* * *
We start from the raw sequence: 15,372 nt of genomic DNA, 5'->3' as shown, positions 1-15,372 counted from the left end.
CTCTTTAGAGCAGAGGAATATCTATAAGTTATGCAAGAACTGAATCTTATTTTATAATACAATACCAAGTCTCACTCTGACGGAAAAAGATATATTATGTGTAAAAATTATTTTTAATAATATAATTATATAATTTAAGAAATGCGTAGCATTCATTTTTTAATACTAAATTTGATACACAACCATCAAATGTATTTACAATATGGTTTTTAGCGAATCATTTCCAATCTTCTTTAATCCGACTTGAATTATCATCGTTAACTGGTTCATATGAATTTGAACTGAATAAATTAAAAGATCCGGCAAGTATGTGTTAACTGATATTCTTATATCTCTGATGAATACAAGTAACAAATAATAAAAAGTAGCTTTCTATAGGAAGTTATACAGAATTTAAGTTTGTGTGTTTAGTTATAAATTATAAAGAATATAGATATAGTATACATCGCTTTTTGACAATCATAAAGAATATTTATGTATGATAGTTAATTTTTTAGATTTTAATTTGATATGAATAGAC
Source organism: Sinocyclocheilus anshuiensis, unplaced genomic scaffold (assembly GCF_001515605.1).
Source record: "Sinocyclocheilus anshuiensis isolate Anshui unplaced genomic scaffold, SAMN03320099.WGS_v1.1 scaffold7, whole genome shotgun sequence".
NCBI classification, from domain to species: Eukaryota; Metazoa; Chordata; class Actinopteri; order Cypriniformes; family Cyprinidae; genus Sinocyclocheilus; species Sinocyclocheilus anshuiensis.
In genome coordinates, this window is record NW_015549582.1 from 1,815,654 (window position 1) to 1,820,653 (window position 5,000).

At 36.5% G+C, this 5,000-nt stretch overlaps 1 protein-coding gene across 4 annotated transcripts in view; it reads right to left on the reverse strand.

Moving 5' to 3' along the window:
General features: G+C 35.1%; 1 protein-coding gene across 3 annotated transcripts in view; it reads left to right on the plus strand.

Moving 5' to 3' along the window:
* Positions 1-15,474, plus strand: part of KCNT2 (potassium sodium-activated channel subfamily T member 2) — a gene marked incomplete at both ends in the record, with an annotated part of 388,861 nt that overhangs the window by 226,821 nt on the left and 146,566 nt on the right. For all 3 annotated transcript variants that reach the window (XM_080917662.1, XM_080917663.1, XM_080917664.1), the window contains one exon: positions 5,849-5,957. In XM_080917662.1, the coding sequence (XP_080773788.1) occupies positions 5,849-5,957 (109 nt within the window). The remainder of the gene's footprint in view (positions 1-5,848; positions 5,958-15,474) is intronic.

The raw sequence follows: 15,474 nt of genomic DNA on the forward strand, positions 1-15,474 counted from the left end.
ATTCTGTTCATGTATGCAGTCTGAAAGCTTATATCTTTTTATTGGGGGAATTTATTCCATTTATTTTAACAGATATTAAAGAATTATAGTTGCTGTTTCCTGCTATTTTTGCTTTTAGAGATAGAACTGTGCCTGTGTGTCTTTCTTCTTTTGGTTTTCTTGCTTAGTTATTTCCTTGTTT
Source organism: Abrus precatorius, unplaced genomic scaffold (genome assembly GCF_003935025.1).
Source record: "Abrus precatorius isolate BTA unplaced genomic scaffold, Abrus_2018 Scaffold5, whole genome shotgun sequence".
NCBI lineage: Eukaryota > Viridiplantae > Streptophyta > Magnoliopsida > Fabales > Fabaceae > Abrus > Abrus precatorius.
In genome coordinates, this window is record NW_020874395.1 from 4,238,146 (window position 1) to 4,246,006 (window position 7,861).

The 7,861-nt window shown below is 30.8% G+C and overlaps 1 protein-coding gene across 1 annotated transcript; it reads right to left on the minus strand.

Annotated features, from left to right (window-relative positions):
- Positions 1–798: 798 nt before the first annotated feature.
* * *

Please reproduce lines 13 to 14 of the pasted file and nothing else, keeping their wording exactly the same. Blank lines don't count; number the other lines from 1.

ATTCTGTTCATGTATGCAGTCTGAAAGCTTATATCTTTTTATTGGGGGAATTTATTCCATTTATTTTAACAGATATTAAAGAATTATAGTTGCTGTTTCCTGCTATTTTTGCTTTTAGAGATAGAACTGTGCCTGTGTGTCTTTCTTCTTTTGGTTTTCTTGCTTAGTTATTTCCTTGTTT
Source organism: Abrus precatorius, unplaced genomic scaffold (genome assembly GCF_003935025.1).